Cloudera Manager enables "block location tracking" and "native checksumming" for optimum performance; however, for independent installation both of these have to be enabled. Enabling block location metadata allows Impala to know on which disk data blocks are located, allowing better utilization of the underlying disks. Both "block location tracking" and "native checksumming" are described in later chapters for better understanding. Here is what you can do to enable block location tracking:
hdfs-site.xmlon each DataNode must have the following setting:
<property> <name>dfs.datanode.hdfs-blocks-metadata.enabled</name> <value>true</value> </property>
Make sure the updated
hdfs-site.xmlfile is placed in the Impala configuration folder at
Restart all DataNodes.
Enabling native checksumming causes Impala to use an optimized native library for computing checksums if that library is available. If Impala is installed using Cloudera Manager, "native checksumming" is automatically configured and no action is needed. However, if you need to enable native checksumming on your self installed Impala cluster, you must build and install the
libhadoop.soHadoop Native Library. If this library is not available, you might receive the Unable to load native-hadoop library for your platform... using built-in-java classes where applicable message in Impala logs, indicating that native checksumming is not enabled.
If you have used Cloudera Manager to install Impala, then you can use the Cloudera Manager UI to start/shutdown Impala. However, those who installed Impala directly need to start at least one instance of Impala-state-store and Impala on all DataNodes where it is installed. In this scenario, you can either use init scripts or you can start the statestore and Impala directly. Impala uses Impala-state-store to run in the distributed mode. Impala-state-store helps Impala to achieve the best performance; however, if the state store becomes unavailable, Impala continues to function.
To start the Impala-state-store, use the following command:
$ sudo service impala-state-store start
To start Impala on each DataNode, use the following command:
$ sudo service impala-server start
Impala-state-store and Impala server-specific init scripts are located at
/etc/default/impala, which can be edited if necessary when you want to automate or start these services depending on certain conditions.
Upgrading Impala from an older to a newer version is similar to other application upgrades on Linux machines. Upgrading Impala requires stopping the currently running Impala services. Upgrade Impala, and then add extra configurations if needed, and finally restart Impala services. Here we will learn how we can upgrade Impala services depending on our initial installation method.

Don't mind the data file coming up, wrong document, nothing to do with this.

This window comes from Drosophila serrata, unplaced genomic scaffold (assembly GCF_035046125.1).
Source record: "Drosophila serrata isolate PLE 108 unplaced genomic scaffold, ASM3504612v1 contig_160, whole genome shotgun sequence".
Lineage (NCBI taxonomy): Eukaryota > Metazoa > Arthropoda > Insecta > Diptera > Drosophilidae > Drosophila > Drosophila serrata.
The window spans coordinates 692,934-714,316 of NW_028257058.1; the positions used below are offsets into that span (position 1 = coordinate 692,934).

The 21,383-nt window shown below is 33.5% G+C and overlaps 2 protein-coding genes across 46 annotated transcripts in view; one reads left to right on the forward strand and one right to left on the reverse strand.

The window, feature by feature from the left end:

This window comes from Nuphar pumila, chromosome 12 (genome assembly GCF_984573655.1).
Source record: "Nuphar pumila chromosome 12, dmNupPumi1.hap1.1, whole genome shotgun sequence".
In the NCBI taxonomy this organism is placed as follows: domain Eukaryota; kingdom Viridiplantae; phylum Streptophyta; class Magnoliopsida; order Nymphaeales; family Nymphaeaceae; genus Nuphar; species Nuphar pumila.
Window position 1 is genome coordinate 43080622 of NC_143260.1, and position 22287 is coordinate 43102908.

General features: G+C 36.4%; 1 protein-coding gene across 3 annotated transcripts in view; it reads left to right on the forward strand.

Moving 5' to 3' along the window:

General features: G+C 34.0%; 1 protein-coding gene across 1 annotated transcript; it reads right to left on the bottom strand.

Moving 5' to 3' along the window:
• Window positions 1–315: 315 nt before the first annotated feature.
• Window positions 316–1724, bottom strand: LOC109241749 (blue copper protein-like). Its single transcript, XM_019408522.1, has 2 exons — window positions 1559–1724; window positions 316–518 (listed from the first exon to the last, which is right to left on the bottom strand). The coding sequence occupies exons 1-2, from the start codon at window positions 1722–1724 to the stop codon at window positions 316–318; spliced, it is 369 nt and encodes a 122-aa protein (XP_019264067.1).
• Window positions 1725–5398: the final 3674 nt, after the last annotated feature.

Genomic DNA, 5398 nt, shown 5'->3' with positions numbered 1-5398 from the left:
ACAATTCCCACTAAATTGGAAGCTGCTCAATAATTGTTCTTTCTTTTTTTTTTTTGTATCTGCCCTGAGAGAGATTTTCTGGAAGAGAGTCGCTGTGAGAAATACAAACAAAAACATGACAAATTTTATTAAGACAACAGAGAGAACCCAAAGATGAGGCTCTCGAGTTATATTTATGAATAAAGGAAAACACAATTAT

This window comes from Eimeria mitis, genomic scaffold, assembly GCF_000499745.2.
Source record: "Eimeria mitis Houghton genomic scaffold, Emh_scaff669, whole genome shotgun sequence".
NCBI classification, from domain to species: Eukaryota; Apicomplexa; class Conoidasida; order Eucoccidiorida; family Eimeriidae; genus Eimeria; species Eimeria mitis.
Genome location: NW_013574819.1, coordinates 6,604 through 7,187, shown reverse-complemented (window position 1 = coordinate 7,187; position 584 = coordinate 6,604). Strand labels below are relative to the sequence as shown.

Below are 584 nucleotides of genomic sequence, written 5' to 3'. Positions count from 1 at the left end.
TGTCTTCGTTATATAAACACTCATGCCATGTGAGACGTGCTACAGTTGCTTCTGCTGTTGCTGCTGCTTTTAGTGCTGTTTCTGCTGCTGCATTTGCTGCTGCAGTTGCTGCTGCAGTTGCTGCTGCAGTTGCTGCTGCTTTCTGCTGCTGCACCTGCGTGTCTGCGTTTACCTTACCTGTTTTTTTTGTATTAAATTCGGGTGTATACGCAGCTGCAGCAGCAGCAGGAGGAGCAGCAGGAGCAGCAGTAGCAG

First remove all the Impala-related packages.
Connect to the Cloudera Manager Admin Console.
Click on Download.
Click on Distribute.
Click on Activate.
Connect to the Cloudera Manager Admin Console.
Click on Actions.
Click on Stop.
Make sure to update
hadoop-lzo-cdh4depending on whether it is installed already or not.
Update Impala shell on each node on which it is installed.
Connect to the Cloudera Manager Admin console.
In the Services tab, click on the Impala service.
Click on Actions and then on Start.
Validate if any update-specific configuration is needed and, if so, please apply that configuration.
Update the Impala-server and Impala shell using appropriate update commands on your Linux OS. Depending on your Linux OS and Impala package types, you might be using these commands, for example, "yum" on RedHat/CentOS Linux and "apt-get" on the Ubuntu/Debian Linux OS.
In this section we will first learn about various important components of Impala and then discuss the intricate details on Impala inner workings. Here, we will discuss the following important components:
Impala metadata and metastore
Putting together the above components with Hadoop and an application or command line interface, we can conceptualize them as seen in the following figure:
At the core of Impala, there exists the Impala daemon, which runs on each DataNode where Impala is installed. The Impala daemon is represented by an actual process named impalad. This Impala daemon process impalad is responsible for processing the queries, which are submitted through Impala shell, API, and other third-party applications connected through ODBC/JDBC connectors or Hue.
A query can be submitted to any impalad running on any node, and that particular node serves as a "coordinator node" for that query. Multiple queries are served by impalad running on other nodes as well. After accepting the query, impalad reads and writes to data files and parallelizes the queries by distributing the work to other Impala nodes in the Impala cluster. When queries are processing on various impalad instances, all impalad instances return the result to the central coordinator node. Depending on your requirement, queries can be submitted to a dedicated impalad or in a load balanced manner to another impalad in your cluster.
Impala has another important component called Impala statestore, which is responsible for checking the health of each impalad, and then relaying each impala daemon health to other daemons frequently. Impala statestore is a single running process and can run on the same node where the Impala server or any other node within the cluster is running. The name of the Impala statestore daemon process is statestored. Every Impala daemon process interacts with the Impala statestore process providing its latest health status and this information is relayed within the cluster to each and every Impala daemon so they can make correct decisions before distributing the queries to a specific impalad. In the event of a node failure due to any reason, statestored updates all other nodes about this failure, and once such a notification is available to other impalad no other Impala daemon assigns any further queries to the affected node.